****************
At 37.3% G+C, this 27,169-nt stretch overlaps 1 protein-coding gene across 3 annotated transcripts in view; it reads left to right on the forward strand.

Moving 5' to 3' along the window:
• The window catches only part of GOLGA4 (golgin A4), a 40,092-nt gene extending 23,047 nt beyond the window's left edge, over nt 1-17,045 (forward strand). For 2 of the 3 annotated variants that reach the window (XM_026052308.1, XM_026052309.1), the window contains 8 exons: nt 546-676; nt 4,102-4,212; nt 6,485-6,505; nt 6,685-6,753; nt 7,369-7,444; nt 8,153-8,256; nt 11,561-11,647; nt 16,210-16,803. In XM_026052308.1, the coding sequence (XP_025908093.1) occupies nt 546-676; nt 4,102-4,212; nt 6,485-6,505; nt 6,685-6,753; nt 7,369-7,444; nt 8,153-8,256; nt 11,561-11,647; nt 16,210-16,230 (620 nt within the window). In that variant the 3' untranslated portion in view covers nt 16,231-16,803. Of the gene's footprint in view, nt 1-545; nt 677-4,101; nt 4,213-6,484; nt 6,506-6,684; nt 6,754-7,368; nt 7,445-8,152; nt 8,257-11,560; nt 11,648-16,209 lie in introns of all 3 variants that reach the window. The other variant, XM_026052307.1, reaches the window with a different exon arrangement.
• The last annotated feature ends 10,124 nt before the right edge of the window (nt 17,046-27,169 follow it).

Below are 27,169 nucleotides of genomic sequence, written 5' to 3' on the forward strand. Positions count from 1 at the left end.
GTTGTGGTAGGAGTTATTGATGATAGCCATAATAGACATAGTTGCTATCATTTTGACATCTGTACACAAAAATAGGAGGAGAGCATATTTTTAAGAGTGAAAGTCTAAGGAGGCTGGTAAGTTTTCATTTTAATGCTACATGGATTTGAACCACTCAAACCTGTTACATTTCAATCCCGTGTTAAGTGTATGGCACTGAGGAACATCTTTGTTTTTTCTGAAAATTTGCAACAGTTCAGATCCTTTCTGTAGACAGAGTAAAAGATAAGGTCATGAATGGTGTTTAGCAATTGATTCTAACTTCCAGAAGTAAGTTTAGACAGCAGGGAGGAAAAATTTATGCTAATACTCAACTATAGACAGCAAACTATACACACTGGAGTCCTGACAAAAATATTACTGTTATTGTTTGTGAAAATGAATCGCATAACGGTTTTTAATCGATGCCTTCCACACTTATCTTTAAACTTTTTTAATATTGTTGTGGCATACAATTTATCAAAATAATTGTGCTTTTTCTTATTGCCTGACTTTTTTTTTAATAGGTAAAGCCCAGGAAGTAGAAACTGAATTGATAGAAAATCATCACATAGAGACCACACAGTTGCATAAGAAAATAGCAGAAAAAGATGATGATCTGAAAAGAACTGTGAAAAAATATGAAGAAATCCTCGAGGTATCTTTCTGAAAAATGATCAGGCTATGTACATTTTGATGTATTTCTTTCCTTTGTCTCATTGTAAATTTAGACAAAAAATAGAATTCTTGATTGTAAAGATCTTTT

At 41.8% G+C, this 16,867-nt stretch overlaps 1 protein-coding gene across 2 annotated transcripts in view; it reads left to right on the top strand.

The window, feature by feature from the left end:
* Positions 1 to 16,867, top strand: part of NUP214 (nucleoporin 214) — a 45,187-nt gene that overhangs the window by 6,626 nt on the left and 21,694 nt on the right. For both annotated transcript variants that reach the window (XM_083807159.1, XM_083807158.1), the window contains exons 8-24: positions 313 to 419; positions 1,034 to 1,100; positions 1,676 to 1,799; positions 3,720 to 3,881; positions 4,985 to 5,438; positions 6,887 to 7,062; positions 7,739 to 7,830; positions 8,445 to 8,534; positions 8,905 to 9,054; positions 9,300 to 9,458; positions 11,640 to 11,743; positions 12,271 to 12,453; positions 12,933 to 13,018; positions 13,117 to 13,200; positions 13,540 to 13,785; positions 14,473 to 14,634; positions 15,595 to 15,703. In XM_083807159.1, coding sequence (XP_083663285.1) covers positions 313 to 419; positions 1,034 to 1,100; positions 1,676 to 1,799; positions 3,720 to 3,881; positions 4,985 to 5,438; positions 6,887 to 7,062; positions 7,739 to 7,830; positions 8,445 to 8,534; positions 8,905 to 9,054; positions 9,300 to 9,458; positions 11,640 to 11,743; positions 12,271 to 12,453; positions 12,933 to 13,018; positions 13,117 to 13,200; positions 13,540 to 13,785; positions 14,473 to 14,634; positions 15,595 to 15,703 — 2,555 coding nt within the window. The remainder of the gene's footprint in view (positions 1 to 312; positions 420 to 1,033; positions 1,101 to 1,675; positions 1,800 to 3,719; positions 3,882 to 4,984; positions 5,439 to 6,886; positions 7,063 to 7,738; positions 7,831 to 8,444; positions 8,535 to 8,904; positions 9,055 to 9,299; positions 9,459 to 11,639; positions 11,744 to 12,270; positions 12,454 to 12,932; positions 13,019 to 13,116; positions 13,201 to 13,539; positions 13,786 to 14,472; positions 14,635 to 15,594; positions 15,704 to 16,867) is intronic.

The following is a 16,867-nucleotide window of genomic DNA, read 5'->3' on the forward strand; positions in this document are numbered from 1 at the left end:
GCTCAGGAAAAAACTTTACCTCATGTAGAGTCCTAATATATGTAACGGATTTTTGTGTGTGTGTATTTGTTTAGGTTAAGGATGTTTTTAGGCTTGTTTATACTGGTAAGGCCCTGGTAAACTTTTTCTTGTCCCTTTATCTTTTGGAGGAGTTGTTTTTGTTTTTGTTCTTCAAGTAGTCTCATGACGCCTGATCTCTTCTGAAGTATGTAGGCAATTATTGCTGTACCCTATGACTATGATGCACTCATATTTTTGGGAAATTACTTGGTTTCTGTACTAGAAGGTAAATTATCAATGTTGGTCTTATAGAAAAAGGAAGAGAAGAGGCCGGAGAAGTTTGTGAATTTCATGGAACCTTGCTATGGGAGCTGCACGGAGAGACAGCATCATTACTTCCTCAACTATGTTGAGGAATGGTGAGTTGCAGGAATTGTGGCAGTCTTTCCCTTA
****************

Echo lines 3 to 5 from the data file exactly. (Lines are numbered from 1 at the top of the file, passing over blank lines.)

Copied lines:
• The window catches only part of GOLGA4 (golgin A4), a 40,092-nt gene extending 23,047 nt beyond the window's left edge, over nt 1-17,045 (forward strand). For 2 of the 3 annotated variants that reach the window (XM_026052308.1, XM_026052309.1), the window contains 8 exons: nt 546-676; nt 4,102-4,212; nt 6,485-6,505; nt 6,685-6,753; nt 7,369-7,444; nt 8,153-8,256; nt 11,561-11,647; nt 16,210-16,803. In XM_026052308.1, the coding sequence (XP_025908093.1) occupies nt 546-676; nt 4,102-4,212; nt 6,485-6,505; nt 6,685-6,753; nt 7,369-7,444; nt 8,153-8,256; nt 11,561-11,647; nt 16,210-16,230 (620 nt within the window). In that variant the 3' untranslated portion in view covers nt 16,231-16,803. Of the gene's footprint in view, nt 1-545; nt 677-4,101; nt 4,213-6,484; nt 6,506-6,684; nt 6,754-7,368; nt 7,445-8,152; nt 8,257-11,560; nt 11,648-16,209 lie in introns of all 3 variants that reach the window. The other variant, XM_026052307.1, reaches the window with a different exon arrangement.
• The last annotated feature ends 10,124 nt before the right edge of the window (nt 17,046-27,169 follow it).

Below are 27,169 nucleotides of genomic sequence, written 5' to 3' on the forward strand. Positions count from 1 at the left end.